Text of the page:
Confederate statues and memorials are the center of a heated debate throughout the country. Now 10 major U.S. Army bases that are named after Confederate soldiers is thrown into the mix.
All 10 U.S. military bases — including Fort Bragg in North Carolina, Fort Hood in Texas, and Fort Benning in Georgia — named for Confederate soldiers are located in the South.
Prior to this month’s violence in Charlottesville, Va., the most recent time the names of Army bases were strongly debated was in 2015, after the slaying of nine black church members in Charleston, S.C.
At that time, Army Col. Steve Warren, a Pentagon spokesman, told Time there was “no discussion” regarding changing the names.
Base names are based on “individuals, not causes or ideologies,” public affairs chief Army Brig. Gen. Malcolm Frost said in 2015, adding that each base “is named for a soldier who holds a place in our military history.”
But according to Politico, on Friday, a group of mostly African-American Democrats in the House proposed legislation that would require the defense secretary to rename any military property “that is currently named after any individual who took up arms against the United States during the American Civil War or any individual or entity that supported such efforts.” They argued that the names undermine the military’s commitment to American values of “freedom, equality, and democratic governance.”
The office of the top Democrat on the House Armed Services Committee, Rep. Adam Smith of Washington state, said that he too he supports renaming bases named for Confederates.
“There are no bases in Germany named for Hitler or Goering,” the Rev. Jesse Jackson, a civil rights leader and former Democratic candidate for president, said in an interview Friday, referring to the Nazi leaders defeated in World War II.
Jackson, whose Rainbow PUSH Coalition has been active in Charlottesville since the deadly clashes last weekend, said leaders of the Confederacy similarly should not be memorialized. “The losers of that horrendous war are symbols of the vanquished, to be studied but not to be glorified.”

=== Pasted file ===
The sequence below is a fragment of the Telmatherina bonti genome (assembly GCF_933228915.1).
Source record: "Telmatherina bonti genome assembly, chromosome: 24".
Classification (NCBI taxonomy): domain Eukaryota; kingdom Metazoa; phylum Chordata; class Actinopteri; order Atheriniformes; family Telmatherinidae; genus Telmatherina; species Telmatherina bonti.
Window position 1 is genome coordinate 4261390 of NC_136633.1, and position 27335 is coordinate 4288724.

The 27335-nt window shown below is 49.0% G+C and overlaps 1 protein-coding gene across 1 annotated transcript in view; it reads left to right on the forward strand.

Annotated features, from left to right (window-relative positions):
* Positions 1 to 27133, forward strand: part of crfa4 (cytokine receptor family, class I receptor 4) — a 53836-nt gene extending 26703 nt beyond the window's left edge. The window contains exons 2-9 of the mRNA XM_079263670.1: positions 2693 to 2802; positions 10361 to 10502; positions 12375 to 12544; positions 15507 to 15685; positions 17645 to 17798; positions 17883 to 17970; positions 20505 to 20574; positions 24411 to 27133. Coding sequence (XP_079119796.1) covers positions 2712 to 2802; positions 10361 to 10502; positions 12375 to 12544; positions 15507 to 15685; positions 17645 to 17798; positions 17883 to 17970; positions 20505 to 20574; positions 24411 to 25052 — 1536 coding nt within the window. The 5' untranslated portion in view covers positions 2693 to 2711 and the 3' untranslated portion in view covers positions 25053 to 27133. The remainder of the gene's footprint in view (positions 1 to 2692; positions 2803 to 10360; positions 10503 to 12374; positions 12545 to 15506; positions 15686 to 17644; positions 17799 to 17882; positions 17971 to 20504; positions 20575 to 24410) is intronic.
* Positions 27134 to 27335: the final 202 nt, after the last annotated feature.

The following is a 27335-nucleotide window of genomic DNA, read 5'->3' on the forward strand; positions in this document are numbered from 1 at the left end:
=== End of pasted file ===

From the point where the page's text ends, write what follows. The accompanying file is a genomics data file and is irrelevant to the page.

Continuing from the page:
But for now, the Pentagon has no plans to rename the bases. “We do not comment on pending legislation,” said Navy Cmdr. Patrick Evans, a department spokesman.
A number of the bases got those names in the early and mid-20th century, at a time when military leaders needed to fill the ranks and relied heavily on Southern states. Some were named in the lead-up to World War I and others on the cusp of American entry into World War II. Many of the names were put forward by the states, and the Army, in desperate need of manpower, agreed.
“I think the Army doesn’t want to get out too far ahead,” said George Eaton, a retired Army officer who is now a historian at the Army’s Sustainment Command in Rock Island, Illinois. “Let’s take Robert E. Lee. He was a great officer before 1861 and there are things he did we should remember. Do we expunge his entire record? Or do we find a way to reconcile what he did for the nation but not celebrate him?”
The other seven Army bases named for Confederate soldiers are Fort Rucker in Alabama; Fort Gordon in Georgia; Camp Beauregard and Fort Polk in Louisiana; and Fort A.P. Hill, Fort Lee and Fort Pickett in Virginia.
What do you think about the debate? Do you feel the Army bases should change their names or keep them as they are?